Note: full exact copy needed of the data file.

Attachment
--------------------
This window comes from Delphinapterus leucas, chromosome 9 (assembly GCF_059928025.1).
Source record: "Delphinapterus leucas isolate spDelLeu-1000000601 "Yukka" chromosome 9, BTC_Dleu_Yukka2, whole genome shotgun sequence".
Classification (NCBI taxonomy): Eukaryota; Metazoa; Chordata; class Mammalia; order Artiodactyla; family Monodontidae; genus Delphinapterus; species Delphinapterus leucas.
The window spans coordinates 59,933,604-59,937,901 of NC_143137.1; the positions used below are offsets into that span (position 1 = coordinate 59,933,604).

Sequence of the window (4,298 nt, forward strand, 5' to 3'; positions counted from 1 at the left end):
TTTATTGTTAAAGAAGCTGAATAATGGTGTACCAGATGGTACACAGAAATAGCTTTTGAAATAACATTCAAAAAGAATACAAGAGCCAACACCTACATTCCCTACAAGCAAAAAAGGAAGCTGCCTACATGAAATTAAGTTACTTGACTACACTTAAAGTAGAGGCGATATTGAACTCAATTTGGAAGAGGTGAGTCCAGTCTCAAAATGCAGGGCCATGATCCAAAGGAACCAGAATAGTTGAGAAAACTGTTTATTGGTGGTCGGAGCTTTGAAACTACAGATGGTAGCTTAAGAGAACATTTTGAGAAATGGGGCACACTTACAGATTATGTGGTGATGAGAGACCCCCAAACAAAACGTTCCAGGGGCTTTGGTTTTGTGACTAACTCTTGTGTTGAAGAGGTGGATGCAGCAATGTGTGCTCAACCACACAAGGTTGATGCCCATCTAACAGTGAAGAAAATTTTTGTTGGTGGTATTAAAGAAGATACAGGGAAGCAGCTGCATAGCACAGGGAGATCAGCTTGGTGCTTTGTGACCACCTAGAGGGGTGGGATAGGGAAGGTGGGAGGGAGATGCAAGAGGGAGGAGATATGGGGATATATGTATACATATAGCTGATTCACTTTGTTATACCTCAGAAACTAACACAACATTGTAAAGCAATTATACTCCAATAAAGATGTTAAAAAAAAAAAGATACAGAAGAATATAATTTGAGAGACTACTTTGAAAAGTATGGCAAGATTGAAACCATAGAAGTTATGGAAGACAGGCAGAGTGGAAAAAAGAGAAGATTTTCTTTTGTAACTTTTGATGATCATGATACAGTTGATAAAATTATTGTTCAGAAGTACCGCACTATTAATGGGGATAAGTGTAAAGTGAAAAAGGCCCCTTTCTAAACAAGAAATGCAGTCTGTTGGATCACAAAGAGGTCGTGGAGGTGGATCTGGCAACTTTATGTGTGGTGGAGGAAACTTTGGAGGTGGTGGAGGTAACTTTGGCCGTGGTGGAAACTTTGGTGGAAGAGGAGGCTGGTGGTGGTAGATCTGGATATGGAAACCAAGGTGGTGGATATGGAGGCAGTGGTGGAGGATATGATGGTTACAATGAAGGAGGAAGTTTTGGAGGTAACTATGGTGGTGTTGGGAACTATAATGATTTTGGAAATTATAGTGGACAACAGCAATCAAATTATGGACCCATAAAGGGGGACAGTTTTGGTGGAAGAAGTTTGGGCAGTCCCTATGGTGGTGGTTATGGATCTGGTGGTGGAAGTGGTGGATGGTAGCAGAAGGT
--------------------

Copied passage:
This window comes from Delphinapterus leucas, chromosome 9 (assembly GCF_059928025.1).
Source record: "Delphinapterus leucas isolate spDelLeu-1000000601 "Yukka" chromosome 9, BTC_Dleu_Yukka2, whole genome shotgun sequence".
Classification (NCBI taxonomy): Eukaryota; Metazoa; Chordata; class Mammalia; order Artiodactyla; family Monodontidae; genus Delphinapterus; species Delphinapterus leucas.
The window spans coordinates 59,933,604-59,937,901 of NC_143137.1; the positions used below are offsets into that span (position 1 = coordinate 59,933,604).

Sequence of the window (4,298 nt, forward strand, 5' to 3'; positions counted from 1 at the left end):
TTTATTGTTAAAGAAGCTGAATAATGGTGTACCAGATGGTACACAGAAATAGCTTTTGAAATAACATTCAAAAAGAATACAAGAGCCAACACCTACATTCCCTACAAGCAAAAAAGGAAGCTGCCTACATGAAATTAAGTTACTTGACTACACTTAAAGTAGAGGCGATATTGAACTCAATTTGGAAGAGGTGAGTCCAGTCTCAAAATGCAGGGCCATGATCCAAAGGAACCAGAATAGTTGAGAAAACTGTTTATTGGTGGTCGGAGCTTTGAAACTACAGATGGTAGCTTAAGAGAACATTTTGAGAAATGGGGCACACTTACAGATTATGTGGTGATGAGAGACCCCCAAACAAAACGTTCCAGGGGCTTTGGTTTTGTGACTAACTCTTGTGTTGAAGAGGTGGATGCAGCAATGTGTGCTCAACCACACAAGGTTGATGCCCATCTAACAGTGAAGAAAATTTTTGTTGGTGGTATTAAAGAAGATACAGGGAAGCAGCTGCATAGCACAGGGAGATCAGCTTGGTGCTTTGTGACCACCTAGAGGGGTGGGATAGGGAAGGTGGGAGGGAGATGCAAGAGGGAGGAGATATGGGGATATATGTATACATATAGCTGATTCACTTTGTTATACCTCAGAAACTAACACAACATTGTAAAGCAATTATACTCCAATAAAGATGTTAAAAAAAAAAAGATACAGAAGAATATAATTTGAGAGACTACTTTGAAAAGTATGGCAAGATTGAAACCATAGAAGTTATGGAAGACAGGCAGAGTGGAAAAAAGAGAAGATTTTCTTTTGTAACTTTTGATGATCATGATACAGTTGATAAAATTATTGTTCAGAAGTACCGCACTATTAATGGGGATAAGTGTAAAGTGAAAAAGGCCCCTTTCTAAACAAGAAATGCAGTCTGTTGGATCACAAAGAGGTCGTGGAGGTGGATCTGGCAACTTTATGTGTGGTGGAGGAAACTTTGGAGGTGGTGGAGGTAACTTTGGCCGTGGTGGAAACTTTGGTGGAAGAGGAGGCTGGTGGTGGTAGATCTGGATATGGAAACCAAGGTGGTGGATATGGAGGCAGTGGTGGAGGATATGATGGTTACAATGAAGGAGGAAGTTTTGGAGGTAACTATGGTGGTGTTGGGAACTATAATGATTTTGGAAATTATAGTGGACAACAGCAATCAAATTATGGACCCATAAAGGGGGACAGTTTTGGTGGAAGAAGTTTGGGCAGTCCCTATGGTGGTGGTTATGGATCTGGTGGTGGAAGTGGTGGATGGTAGCAGAAGGT